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  #31  
Old 01-13-2018, 01:05 PM
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I'm still confused as to why you're even using Scala. You spent a good chunk of time learning Python and the Scala API and Python API in Databricks are optimized in the exact same way. Unless you're writing low level functions on RDDs, Scala isn't going to help you. Might as well stick to Python.

-Riley
I've taken an interest in functional programming. There are a lot of cool things about it and, assuming I do it correctly, solves a lot of hairy issues that arise in testing with mutable objects.

I still use Python at work, and R as well. But right now I'm exploring the language because I think it's very interesting. Do what you like, no?
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  #32  
Old 01-13-2018, 01:10 PM
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Also, GraphX isn't implemented in Python yet, so I do have a specific use case for it in the short term.
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  #33  
Old 01-13-2018, 01:22 PM
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I wonder whether "Data Scientist" will ever make #1 on the best jobs list.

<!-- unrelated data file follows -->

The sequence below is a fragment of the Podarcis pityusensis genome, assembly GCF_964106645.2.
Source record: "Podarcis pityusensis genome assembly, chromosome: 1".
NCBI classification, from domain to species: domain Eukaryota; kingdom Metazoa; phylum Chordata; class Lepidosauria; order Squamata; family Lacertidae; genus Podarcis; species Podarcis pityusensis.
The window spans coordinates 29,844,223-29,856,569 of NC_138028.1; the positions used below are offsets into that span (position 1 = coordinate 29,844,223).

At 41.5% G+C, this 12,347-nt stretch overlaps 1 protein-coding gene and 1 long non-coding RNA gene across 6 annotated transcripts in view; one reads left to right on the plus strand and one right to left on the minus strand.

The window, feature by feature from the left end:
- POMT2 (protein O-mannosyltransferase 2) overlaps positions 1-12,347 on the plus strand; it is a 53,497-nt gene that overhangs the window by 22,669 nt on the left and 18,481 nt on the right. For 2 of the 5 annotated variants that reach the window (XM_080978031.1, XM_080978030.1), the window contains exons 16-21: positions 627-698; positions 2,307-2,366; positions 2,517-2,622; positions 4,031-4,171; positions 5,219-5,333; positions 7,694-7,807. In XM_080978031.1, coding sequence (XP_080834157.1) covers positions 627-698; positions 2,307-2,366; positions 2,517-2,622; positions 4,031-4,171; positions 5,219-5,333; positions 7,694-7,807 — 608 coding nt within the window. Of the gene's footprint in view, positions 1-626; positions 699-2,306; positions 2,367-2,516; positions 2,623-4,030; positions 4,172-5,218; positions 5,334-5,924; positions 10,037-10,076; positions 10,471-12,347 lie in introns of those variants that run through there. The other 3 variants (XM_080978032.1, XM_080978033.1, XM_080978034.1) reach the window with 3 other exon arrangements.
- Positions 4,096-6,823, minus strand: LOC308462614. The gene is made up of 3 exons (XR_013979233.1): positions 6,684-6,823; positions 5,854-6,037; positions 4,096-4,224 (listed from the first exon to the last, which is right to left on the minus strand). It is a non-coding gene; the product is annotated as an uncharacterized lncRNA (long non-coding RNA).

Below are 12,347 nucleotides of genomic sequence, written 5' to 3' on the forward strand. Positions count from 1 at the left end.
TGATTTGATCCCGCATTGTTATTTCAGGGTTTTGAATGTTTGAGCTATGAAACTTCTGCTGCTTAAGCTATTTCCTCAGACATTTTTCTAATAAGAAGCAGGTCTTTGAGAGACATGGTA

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  #34  
Old 01-13-2018, 02:02 PM
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Also, GraphX isn't implemented in Python yet, so I do have a specific use case for it in the short term.
Just as RDDs aren't implemented in Python. You should avoid GraphX over GraphFrames unless you have a real good reason:

https://graphframes.github.io/api/python/index.html
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Old 01-13-2018, 02:07 PM
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Also recognize that it won't just affect your first job search, but likely your career as a whole. Although unlikely, there is a world where my MS in Physics and a lot of working; networking, studying, etc, could have gotten me a "PhD Job" somewhere in the private sector. An initial luck in that strategy would have created heartbreak further down the road if I was trying to move to another position elsewhere. It isn't that exaggerated in Data Science and the hill can be climbed, but I'd be lying if I said that nobody will look down on your educational background and getting a job that has a tag as "data scientist" won't mean an automatic ability to move to places that are more sophisticated.

-Riley
I think you might be selling yourself too short... if you did get the "PhD Job" with only an MS Physics, and if you had strong performance, then that can only reflect well on you. Other employers, should you look elsewhere, should view your experience favorably.
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  #36  
Old 01-13-2018, 02:49 PM